[I consult and consider many sources in search of appropriate subject matter for this blog. Often I find material that is best left (mostly) untouched by me, e.g., today’s piece comes from an e-mail I received from an organization called Demand Progress.]
Last week I blogged about whistle blowers. Serendipitously, I received the e-mail below which I have transcribed entirely and without edit; anything in bold was bold in the original. After the signature box at bottom of the e-mail there is a “Donate” button–the only thing I omitted.
I am not endorsing this position, nor am I encouraging anyone to donate to the cause. Further, I ask for–and will publish–any reader’s reply that opposes Ms. Kizer’s point of view.
(From) Demand Progress
As the movie launching this week reminds us, Edward Snowden’s whistleblowing revealed the NSA’s massive, secret – and unconstitutional – surveillance programs.
He took a huge personal risk to bring these programs to light. And his actions launched a vital national debate on whether the NSA should be spying on innocent Americans.
But three years later, Snowden is still being forced to live in exile and threatened with likely spending the rest of his life in prison if he ever comes back to the country he loves.
We have less than 125 days to push President Obama to officially pardon this important American whistleblower.
Presidential pardons are about justice. They are for when the legal system has failed, or the laws are unjust or when our consciences demand it.
Snowden made his sacrifice not for personal gain, but because he knew it was the only real way to expose the unconstitutional spying programs he witnessed.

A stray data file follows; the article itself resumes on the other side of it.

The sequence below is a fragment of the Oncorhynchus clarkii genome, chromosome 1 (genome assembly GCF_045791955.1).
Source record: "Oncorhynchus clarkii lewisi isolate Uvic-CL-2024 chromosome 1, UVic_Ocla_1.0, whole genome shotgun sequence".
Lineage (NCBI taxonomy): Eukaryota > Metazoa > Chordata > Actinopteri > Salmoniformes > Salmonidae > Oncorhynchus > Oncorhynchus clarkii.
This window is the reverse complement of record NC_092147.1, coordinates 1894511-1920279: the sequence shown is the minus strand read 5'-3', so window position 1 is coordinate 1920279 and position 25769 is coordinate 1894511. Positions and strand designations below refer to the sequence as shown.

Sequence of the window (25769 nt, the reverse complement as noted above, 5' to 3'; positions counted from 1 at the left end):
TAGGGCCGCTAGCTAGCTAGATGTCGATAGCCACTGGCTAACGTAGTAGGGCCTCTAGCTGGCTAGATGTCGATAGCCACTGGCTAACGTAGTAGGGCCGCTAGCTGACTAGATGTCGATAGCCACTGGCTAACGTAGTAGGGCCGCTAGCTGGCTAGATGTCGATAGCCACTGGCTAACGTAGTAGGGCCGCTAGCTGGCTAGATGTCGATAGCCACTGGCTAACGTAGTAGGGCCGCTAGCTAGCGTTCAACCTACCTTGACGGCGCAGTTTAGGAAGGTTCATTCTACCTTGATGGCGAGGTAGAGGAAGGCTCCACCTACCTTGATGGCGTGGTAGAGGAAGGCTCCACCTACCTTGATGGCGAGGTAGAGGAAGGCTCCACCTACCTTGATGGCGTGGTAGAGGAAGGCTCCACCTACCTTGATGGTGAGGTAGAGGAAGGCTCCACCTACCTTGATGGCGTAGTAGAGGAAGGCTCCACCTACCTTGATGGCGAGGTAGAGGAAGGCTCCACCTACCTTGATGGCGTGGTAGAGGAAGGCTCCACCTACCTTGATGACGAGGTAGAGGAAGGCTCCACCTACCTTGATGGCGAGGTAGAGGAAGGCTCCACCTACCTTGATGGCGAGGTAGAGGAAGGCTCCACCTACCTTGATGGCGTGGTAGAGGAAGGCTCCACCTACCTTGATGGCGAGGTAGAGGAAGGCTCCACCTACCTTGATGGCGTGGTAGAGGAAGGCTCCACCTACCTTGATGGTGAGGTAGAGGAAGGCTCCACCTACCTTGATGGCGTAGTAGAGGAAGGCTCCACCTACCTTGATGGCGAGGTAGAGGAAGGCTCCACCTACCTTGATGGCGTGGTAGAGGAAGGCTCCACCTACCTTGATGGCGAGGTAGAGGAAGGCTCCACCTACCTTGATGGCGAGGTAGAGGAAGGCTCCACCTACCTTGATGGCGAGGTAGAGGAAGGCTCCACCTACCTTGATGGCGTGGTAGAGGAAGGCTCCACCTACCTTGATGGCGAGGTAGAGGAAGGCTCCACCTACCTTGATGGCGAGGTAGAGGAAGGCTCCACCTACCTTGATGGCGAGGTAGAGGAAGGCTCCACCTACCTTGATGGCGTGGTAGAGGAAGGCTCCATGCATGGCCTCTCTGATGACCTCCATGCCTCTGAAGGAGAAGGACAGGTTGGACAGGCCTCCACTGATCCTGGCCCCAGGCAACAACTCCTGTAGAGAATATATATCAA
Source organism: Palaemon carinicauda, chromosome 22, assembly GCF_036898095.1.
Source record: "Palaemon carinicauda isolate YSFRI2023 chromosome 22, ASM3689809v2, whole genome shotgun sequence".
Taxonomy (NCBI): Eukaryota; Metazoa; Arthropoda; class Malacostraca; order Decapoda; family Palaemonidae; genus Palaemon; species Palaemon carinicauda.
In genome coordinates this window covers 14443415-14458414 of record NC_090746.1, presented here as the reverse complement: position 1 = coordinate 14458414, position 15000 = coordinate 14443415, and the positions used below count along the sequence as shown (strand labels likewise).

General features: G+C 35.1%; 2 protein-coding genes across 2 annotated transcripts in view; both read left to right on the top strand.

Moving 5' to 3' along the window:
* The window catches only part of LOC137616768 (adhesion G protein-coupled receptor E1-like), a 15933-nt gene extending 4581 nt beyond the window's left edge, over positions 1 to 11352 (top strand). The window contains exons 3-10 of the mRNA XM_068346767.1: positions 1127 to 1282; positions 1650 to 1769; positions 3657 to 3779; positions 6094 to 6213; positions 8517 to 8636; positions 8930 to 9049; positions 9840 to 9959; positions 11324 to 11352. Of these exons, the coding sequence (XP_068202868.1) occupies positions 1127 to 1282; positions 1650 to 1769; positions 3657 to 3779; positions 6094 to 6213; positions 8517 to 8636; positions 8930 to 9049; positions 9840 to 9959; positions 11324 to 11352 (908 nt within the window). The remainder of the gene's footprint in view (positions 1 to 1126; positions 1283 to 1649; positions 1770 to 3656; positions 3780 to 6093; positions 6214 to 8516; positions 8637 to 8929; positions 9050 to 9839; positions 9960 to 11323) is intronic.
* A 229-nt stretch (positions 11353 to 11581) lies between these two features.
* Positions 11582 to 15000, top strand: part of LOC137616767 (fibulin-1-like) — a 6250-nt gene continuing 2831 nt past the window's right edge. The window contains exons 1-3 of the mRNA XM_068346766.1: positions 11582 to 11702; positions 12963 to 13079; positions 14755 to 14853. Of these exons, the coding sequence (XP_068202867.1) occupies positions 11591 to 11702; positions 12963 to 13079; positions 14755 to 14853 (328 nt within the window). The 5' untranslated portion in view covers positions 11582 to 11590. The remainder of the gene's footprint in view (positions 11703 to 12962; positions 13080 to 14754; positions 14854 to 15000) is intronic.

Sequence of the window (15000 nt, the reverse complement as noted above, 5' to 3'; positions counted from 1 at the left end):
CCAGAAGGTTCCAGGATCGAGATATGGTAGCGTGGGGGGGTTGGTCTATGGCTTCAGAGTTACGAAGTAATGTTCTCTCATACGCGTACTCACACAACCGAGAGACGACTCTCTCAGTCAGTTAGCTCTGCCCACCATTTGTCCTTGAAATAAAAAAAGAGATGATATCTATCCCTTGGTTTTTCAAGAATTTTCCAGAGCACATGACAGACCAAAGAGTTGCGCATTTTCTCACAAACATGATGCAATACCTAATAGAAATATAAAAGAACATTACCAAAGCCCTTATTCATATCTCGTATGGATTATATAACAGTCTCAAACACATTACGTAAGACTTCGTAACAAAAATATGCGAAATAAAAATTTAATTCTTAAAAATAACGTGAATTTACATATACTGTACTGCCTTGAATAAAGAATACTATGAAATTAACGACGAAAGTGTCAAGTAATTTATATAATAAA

So when the White House tries to claim Snowden “is not a whistleblower”1 because he didn’t follow the “proper” whistleblower process, they’re just playing cynical word games.
Intelligence contractors, like Edward Snowden, are NOT protected by the Intelligence Community’s whistleblower protections. The Intelligence Community’s own lawyer, even admits it.2
Even had Edward Snowden followed the “proper” process, his whistleblowing wouldn’t have been protected.
Presidential pardons exist for exactly this kind of extraordinary situation. It’s time that President Obama uses that power to recognize Snowden’s public service.
Snowden acted out of desperation and patriotism to inform Americans of the unconstitutional mass surveillance the NSA was conducting.
Even former Attorney General Eric Holder agrees: “I think that he actually performed a public service by raising the debate that we engaged in and by the changes that we made.”3
Snowden stood up for our rights. Now it’s time we stand up for his.
Thanks for standing with us,
1. Politico, “White House: Snowden ‘is not a whistleblower’,” September 14, 2016.
2. The Intercept, “Giving Intelligence Contractors Whistleblower Protections Doesn’t Have to Be “Complicated”,” November 6, 2015.
3. The Guardian, “Eric Holder says Edward Snowden performed ‘public service’ with NSA leak,” May 30, 2016.
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